Get Help With Your Essay

If you need assistance with writing your essay, our professional essay writing service is here to help!

Essay Writing Service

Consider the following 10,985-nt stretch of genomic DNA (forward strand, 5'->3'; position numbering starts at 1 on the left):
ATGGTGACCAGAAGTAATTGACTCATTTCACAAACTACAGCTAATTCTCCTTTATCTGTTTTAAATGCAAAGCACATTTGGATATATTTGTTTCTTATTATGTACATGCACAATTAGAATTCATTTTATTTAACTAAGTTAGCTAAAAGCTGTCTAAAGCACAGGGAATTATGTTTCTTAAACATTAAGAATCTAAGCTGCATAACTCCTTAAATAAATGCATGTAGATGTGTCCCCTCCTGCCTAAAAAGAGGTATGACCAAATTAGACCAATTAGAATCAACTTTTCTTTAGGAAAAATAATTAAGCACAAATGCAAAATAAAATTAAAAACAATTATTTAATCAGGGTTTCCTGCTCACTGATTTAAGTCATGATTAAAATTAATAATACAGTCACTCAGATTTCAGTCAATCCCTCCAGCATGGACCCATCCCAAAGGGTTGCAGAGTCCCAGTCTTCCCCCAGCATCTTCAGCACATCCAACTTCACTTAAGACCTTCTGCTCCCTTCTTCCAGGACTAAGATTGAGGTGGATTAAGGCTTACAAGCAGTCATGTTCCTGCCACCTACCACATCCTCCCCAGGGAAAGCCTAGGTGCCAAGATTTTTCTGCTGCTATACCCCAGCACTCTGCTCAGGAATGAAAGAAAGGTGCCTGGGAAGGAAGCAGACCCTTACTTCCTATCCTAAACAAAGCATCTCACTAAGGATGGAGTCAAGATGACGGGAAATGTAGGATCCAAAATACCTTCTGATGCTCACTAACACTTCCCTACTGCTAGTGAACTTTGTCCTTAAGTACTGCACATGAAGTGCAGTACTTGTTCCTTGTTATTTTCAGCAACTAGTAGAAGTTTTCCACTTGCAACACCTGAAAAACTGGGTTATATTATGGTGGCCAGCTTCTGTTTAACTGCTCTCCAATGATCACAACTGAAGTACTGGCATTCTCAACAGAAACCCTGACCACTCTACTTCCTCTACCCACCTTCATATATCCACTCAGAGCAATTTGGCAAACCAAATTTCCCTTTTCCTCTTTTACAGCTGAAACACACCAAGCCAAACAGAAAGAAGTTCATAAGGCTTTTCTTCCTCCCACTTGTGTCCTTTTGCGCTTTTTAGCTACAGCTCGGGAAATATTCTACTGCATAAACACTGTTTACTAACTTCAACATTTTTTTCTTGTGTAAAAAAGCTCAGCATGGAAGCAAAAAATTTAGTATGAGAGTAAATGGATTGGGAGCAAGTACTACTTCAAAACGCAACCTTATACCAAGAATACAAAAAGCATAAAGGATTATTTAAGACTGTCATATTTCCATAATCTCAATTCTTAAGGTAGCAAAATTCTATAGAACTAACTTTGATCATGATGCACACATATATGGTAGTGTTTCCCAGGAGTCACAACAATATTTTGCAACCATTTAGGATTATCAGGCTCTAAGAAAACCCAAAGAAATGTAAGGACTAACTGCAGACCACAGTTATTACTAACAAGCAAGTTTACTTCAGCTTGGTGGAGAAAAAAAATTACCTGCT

Jordan & Hoffmann. 2017 compliment the sentiments of Colloff et al in proposing Transformative Adaptation, that requires long term follow-up of ecosystem functions, implemented on a large spatial scale. They propose designing “Climate Future Plots” (CF plots), theorized to improve climate resilience of ecosystems, making them “climate ready”. CF plots would help tackle vagaries associated with ecosystem responses to climate change, whilst determining the best conservation methods. Expansion of habitat is integral, facilitating increased genetic diversity of plants, thus improving their resilience to climate change. Colloff et al claim anthropogenically induced ecosystem change is always “unpredictable and irreversible”, however there are select examples which contradict this statement (Terborgh & Estes. 2010).